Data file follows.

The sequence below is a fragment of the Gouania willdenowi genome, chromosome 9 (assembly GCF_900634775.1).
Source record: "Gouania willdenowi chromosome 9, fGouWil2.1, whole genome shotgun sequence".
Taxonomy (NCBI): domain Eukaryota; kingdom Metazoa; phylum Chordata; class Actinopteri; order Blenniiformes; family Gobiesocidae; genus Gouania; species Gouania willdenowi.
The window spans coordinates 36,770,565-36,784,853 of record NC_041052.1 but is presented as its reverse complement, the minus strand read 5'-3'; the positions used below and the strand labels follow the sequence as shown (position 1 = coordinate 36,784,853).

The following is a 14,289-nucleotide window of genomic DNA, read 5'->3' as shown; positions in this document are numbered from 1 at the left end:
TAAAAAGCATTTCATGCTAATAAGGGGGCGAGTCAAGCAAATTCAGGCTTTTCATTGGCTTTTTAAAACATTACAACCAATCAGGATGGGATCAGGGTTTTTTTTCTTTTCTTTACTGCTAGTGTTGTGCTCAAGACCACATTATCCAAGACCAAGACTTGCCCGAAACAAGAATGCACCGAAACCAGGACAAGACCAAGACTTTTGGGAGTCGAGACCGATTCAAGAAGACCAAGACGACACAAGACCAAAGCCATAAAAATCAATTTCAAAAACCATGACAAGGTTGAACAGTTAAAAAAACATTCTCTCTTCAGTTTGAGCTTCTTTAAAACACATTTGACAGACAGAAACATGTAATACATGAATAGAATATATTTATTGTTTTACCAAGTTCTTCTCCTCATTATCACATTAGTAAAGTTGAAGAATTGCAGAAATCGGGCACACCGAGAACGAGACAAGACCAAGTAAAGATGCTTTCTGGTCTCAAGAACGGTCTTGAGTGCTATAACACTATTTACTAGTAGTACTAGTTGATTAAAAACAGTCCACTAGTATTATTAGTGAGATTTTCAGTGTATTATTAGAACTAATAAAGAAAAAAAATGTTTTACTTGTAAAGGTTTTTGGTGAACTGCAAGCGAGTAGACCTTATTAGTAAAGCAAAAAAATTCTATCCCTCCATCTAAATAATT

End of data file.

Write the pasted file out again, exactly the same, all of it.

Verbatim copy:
The sequence below is a fragment of the Gouania willdenowi genome, chromosome 9 (assembly GCF_900634775.1).
Source record: "Gouania willdenowi chromosome 9, fGouWil2.1, whole genome shotgun sequence".
Taxonomy (NCBI): domain Eukaryota; kingdom Metazoa; phylum Chordata; class Actinopteri; order Blenniiformes; family Gobiesocidae; genus Gouania; species Gouania willdenowi.
The window spans coordinates 36,770,565-36,784,853 of record NC_041052.1 but is presented as its reverse complement, the minus strand read 5'-3'; the positions used below and the strand labels follow the sequence as shown (position 1 = coordinate 36,784,853).

The following is a 14,289-nucleotide window of genomic DNA, read 5'->3' as shown; positions in this document are numbered from 1 at the left end:
TAAAAAGCATTTCATGCTAATAAGGGGGCGAGTCAAGCAAATTCAGGCTTTTCATTGGCTTTTTAAAACATTACAACCAATCAGGATGGGATCAGGGTTTTTTTTCTTTTCTTTACTGCTAGTGTTGTGCTCAAGACCACATTATCCAAGACCAAGACTTGCCCGAAACAAGAATGCACCGAAACCAGGACAAGACCAAGACTTTTGGGAGTCGAGACCGATTCAAGAAGACCAAGACGACACAAGACCAAAGCCATAAAAATCAATTTCAAAAACCATGACAAGGTTGAACAGTTAAAAAAACATTCTCTCTTCAGTTTGAGCTTCTTTAAAACACATTTGACAGACAGAAACATGTAATACATGAATAGAATATATTTATTGTTTTACCAAGTTCTTCTCCTCATTATCACATTAGTAAAGTTGAAGAATTGCAGAAATCGGGCACACCGAGAACGAGACAAGACCAAGTAAAGATGCTTTCTGGTCTCAAGAACGGTCTTGAGTGCTATAACACTATTTACTAGTAGTACTAGTTGATTAAAAACAGTCCACTAGTATTATTAGTGAGATTTTCAGTGTATTATTAGAACTAATAAAGAAAAAAAATGTTTTACTTGTAAAGGTTTTTGGTGAACTGCAAGCGAGTAGACCTTATTAGTAAAGCAAAAAAATTCTATCCCTCCATCTAAATAATT